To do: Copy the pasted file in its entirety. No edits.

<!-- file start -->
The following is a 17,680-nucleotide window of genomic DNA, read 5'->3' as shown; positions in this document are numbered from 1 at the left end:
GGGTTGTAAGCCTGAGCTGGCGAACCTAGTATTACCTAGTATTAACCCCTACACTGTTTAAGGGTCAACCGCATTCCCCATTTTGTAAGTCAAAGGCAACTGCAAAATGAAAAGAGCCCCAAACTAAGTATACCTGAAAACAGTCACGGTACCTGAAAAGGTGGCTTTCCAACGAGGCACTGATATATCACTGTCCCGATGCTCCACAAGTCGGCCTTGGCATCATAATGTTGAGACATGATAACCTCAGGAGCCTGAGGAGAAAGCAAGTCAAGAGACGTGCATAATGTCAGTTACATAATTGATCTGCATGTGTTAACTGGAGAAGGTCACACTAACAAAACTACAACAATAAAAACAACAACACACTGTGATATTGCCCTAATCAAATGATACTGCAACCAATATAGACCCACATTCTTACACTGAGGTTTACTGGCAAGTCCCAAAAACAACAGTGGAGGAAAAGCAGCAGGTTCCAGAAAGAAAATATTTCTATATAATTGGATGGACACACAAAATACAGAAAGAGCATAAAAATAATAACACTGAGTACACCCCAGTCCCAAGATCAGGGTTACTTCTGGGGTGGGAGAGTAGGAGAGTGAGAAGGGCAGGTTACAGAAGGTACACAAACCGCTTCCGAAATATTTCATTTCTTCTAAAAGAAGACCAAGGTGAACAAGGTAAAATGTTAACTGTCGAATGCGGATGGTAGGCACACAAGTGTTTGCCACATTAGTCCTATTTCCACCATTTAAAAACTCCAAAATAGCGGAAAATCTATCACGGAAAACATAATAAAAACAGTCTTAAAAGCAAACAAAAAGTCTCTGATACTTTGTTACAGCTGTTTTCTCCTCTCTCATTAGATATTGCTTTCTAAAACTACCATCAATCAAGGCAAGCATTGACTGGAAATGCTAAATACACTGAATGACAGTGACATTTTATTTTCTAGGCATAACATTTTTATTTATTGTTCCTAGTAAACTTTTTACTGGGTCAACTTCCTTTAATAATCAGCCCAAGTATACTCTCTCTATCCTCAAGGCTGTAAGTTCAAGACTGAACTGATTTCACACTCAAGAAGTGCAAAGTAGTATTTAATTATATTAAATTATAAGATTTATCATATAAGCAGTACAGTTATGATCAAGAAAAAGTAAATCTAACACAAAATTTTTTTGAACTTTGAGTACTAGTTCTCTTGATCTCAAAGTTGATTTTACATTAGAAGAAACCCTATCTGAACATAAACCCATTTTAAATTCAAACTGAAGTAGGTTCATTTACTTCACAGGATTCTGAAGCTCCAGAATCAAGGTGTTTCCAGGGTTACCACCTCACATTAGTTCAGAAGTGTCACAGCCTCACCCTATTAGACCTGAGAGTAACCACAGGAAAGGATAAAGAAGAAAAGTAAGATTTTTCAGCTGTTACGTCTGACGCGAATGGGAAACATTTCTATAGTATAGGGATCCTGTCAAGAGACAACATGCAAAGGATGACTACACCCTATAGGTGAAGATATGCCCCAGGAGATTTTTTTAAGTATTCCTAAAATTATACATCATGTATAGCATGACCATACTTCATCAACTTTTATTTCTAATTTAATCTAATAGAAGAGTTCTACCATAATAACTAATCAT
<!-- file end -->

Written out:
The following is a 17,680-nucleotide window of genomic DNA, read 5'->3' as shown; positions in this document are numbered from 1 at the left end:
GGGTTGTAAGCCTGAGCTGGCGAACCTAGTATTACCTAGTATTAACCCCTACACTGTTTAAGGGTCAACCGCATTCCCCATTTTGTAAGTCAAAGGCAACTGCAAAATGAAAAGAGCCCCAAACTAAGTATACCTGAAAACAGTCACGGTACCTGAAAAGGTGGCTTTCCAACGAGGCACTGATATATCACTGTCCCGATGCTCCACAAGTCGGCCTTGGCATCATAATGTTGAGACATGATAACCTCAGGAGCCTGAGGAGAAAGCAAGTCAAGAGACGTGCATAATGTCAGTTACATAATTGATCTGCATGTGTTAACTGGAGAAGGTCACACTAACAAAACTACAACAATAAAAACAACAACACACTGTGATATTGCCCTAATCAAATGATACTGCAACCAATATAGACCCACATTCTTACACTGAGGTTTACTGGCAAGTCCCAAAAACAACAGTGGAGGAAAAGCAGCAGGTTCCAGAAAGAAAATATTTCTATATAATTGGATGGACACACAAAATACAGAAAGAGCATAAAAATAATAACACTGAGTACACCCCAGTCCCAAGATCAGGGTTACTTCTGGGGTGGGAGAGTAGGAGAGTGAGAAGGGCAGGTTACAGAAGGTACACAAACCGCTTCCGAAATATTTCATTTCTTCTAAAAGAAGACCAAGGTGAACAAGGTAAAATGTTAACTGTCGAATGCGGATGGTAGGCACACAAGTGTTTGCCACATTAGTCCTATTTCCACCATTTAAAAACTCCAAAATAGCGGAAAATCTATCACGGAAAACATAATAAAAACAGTCTTAAAAGCAAACAAAAAGTCTCTGATACTTTGTTACAGCTGTTTTCTCCTCTCTCATTAGATATTGCTTTCTAAAACTACCATCAATCAAGGCAAGCATTGACTGGAAATGCTAAATACACTGAATGACAGTGACATTTTATTTTCTAGGCATAACATTTTTATTTATTGTTCCTAGTAAACTTTTTACTGGGTCAACTTCCTTTAATAATCAGCCCAAGTATACTCTCTCTATCCTCAAGGCTGTAAGTTCAAGACTGAACTGATTTCACACTCAAGAAGTGCAAAGTAGTATTTAATTATATTAAATTATAAGATTTATCATATAAGCAGTACAGTTATGATCAAGAAAAAGTAAATCTAACACAAAATTTTTTTGAACTTTGAGTACTAGTTCTCTTGATCTCAAAGTTGATTTTACATTAGAAGAAACCCTATCTGAACATAAACCCATTTTAAATTCAAACTGAAGTAGGTTCATTTACTTCACAGGATTCTGAAGCTCCAGAATCAAGGTGTTTCCAGGGTTACCACCTCACATTAGTTCAGAAGTGTCACAGCCTCACCCTATTAGACCTGAGAGTAACCACAGGAAAGGATAAAGAAGAAAAGTAAGATTTTTCAGCTGTTACGTCTGACGCGAATGGGAAACATTTCTATAGTATAGGGATCCTGTCAAGAGACAACATGCAAAGGATGACTACACCCTATAGGTGAAGATATGCCCCAGGAGATTTTTTTAAGTATTCCTAAAATTATACATCATGTATAGCATGACCATACTTCATCAACTTTTATTTCTAATTTAATCTAATAGAAGAGTTCTACCATAATAACTAATCAT